Faith often informs philosophy. Or maybe it’s the other way around. All I know is that I went to church every Sunday for 19 years and then I didn’t. Somewhere along the way my questions exceeded my answers. I was doubting the usual suspects: God, fate, and myself. My belief in heaven and hell wasn’t as unshakable as it once was. In fact, it was pretty nonexistent. I became obsessed with death and what happens to us when our hearts stopped beating. What if there is no after? What if the end really just ends? I was haunted by the things science can’t quantify. Oblivion. Legacy. Holy ghosts.
I started praying to God less and less. Prayers felt more like soliloquies to an empty audience. A good recap of the day, maybe, but it felt self-serving when I couldn’t sense a connection on the other end.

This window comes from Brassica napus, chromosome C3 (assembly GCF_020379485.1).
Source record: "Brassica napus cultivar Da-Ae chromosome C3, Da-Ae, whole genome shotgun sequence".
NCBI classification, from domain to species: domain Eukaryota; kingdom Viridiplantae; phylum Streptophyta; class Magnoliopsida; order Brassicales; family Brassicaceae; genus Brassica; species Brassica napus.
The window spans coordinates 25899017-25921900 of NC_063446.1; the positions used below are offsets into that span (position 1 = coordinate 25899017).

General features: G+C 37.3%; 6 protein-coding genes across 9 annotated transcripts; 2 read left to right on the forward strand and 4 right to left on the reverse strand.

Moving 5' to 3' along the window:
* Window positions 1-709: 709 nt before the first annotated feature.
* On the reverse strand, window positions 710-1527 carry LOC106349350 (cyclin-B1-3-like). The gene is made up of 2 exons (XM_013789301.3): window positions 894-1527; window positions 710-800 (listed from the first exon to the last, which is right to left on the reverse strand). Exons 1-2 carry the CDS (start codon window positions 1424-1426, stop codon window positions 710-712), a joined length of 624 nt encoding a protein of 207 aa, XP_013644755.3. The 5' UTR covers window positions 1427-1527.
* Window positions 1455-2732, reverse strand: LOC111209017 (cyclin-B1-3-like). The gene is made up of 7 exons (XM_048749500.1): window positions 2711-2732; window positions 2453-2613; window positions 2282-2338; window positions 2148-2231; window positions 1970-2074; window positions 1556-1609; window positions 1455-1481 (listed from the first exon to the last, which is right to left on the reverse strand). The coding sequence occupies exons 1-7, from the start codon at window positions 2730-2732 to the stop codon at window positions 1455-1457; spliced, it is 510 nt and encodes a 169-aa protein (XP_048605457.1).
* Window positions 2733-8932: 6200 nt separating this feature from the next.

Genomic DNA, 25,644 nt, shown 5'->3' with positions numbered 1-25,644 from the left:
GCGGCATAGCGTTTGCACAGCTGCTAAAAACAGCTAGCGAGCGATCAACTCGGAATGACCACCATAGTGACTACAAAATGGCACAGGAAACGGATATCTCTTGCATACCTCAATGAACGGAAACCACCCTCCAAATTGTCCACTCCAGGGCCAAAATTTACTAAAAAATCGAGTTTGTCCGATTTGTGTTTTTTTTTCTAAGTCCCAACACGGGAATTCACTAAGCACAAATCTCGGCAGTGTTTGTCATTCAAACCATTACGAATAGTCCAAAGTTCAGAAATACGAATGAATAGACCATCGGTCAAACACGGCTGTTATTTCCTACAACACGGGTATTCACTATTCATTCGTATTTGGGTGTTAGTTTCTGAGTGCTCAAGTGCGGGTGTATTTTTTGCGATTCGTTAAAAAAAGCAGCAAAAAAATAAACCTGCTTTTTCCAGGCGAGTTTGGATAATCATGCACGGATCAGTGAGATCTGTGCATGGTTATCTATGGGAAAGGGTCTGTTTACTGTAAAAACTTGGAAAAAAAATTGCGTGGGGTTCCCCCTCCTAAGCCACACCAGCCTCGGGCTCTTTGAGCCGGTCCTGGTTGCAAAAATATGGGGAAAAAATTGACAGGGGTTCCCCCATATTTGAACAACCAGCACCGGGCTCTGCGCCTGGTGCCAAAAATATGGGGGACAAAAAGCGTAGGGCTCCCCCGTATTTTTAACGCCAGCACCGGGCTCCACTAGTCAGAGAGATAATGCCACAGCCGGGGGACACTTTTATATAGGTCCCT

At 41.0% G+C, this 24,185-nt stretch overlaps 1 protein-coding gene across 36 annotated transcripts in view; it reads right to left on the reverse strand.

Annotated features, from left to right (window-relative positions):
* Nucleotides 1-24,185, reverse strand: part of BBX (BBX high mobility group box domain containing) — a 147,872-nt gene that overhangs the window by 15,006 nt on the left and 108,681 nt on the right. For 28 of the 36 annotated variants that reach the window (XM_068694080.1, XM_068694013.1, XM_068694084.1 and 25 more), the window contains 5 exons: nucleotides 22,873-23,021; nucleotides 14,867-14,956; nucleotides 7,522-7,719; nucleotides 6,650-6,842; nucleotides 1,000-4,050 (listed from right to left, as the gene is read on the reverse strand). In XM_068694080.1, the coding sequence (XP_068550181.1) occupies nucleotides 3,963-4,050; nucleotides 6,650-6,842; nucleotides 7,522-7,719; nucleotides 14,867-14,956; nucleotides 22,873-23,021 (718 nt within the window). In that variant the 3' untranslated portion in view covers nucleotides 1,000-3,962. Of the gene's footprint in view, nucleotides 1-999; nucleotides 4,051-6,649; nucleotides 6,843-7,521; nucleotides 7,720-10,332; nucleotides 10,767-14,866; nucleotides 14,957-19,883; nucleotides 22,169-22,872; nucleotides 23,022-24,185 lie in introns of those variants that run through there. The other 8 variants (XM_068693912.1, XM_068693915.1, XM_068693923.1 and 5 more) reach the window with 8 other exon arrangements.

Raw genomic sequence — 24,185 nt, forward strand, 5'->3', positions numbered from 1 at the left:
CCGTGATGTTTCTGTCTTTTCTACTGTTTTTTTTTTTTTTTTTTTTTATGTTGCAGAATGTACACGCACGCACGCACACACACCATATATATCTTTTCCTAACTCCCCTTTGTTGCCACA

In my last semester of college I had to perform a monologue in front of my acting class. I chose something that was a little funny and a little lonely. It was from the perspective of a girl who was trying to pray to God for the first time.
Dear God. I can’t believe I’m doing this.
Dear God. Wait, am I supposed to kneeling? Oh God – I mean, dear God.
Okay, well number one, I have a problem with the ‘God’ word. It sounds too much like Santa Claus or…Daddy. Would it be okay if I change the words? Is that allowed? I just feel like I’m asking to talk to the person in charge, and isn’t God a deeper thing than that?
-Mia, “Wonderland” by Brooke Berman
I could go on. The basic gist is that she feels lost and is reaching out to God as a last resort. It’s bumbling and awkward and feels like the worst kind of first date, where you don’t even know if you like the person but you’re oversharing anyway.
It felt honest.